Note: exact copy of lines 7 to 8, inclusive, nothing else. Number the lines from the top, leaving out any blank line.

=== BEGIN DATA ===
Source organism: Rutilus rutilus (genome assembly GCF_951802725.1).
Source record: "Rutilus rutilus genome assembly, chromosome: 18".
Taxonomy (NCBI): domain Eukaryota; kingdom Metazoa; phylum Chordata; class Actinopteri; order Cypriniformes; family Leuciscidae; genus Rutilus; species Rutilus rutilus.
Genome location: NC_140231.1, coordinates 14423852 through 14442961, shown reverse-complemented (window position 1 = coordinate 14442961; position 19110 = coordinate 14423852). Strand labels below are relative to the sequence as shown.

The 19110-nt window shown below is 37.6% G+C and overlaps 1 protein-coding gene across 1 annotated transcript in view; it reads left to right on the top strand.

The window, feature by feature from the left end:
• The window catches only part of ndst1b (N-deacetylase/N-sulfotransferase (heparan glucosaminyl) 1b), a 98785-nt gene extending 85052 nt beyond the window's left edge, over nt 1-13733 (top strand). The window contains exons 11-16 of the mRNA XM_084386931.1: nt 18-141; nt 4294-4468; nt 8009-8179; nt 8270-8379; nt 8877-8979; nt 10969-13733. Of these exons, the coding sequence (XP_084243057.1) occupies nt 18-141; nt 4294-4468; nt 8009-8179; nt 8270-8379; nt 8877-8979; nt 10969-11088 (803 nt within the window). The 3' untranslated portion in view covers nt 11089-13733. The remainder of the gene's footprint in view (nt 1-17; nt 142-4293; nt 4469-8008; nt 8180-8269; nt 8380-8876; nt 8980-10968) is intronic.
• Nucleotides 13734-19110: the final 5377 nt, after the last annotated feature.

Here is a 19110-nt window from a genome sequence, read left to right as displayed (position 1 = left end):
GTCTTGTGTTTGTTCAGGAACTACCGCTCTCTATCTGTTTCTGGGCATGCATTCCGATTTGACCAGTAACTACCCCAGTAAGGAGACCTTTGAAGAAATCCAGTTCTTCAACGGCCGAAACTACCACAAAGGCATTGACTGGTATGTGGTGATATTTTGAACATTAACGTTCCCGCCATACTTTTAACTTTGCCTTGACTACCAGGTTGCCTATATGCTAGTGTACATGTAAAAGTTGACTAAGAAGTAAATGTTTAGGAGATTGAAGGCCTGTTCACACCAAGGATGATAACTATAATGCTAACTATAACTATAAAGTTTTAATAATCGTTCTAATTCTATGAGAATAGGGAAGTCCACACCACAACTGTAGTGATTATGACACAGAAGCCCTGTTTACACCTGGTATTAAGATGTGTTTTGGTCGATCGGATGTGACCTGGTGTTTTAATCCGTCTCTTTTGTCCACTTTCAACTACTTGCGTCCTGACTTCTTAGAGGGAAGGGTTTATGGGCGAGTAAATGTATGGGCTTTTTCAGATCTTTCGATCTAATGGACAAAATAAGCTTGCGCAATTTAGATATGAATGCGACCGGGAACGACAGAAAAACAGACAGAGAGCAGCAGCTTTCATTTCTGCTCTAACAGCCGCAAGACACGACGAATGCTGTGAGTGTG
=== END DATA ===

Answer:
• The window catches only part of ndst1b (N-deacetylase/N-sulfotransferase (heparan glucosaminyl) 1b), a 98785-nt gene extending 85052 nt beyond the window's left edge, over nt 1-13733 (top strand). The window contains exons 11-16 of the mRNA XM_084386931.1: nt 18-141; nt 4294-4468; nt 8009-8179; nt 8270-8379; nt 8877-8979; nt 10969-13733. Of these exons, the coding sequence (XP_084243057.1) occupies nt 18-141; nt 4294-4468; nt 8009-8179; nt 8270-8379; nt 8877-8979; nt 10969-11088 (803 nt within the window). The 3' untranslated portion in view covers nt 11089-13733. The remainder of the gene's footprint in view (nt 1-17; nt 142-4293; nt 4469-8008; nt 8180-8269; nt 8380-8876; nt 8980-10968) is intronic.
• Nucleotides 13734-19110: the final 5377 nt, after the last annotated feature.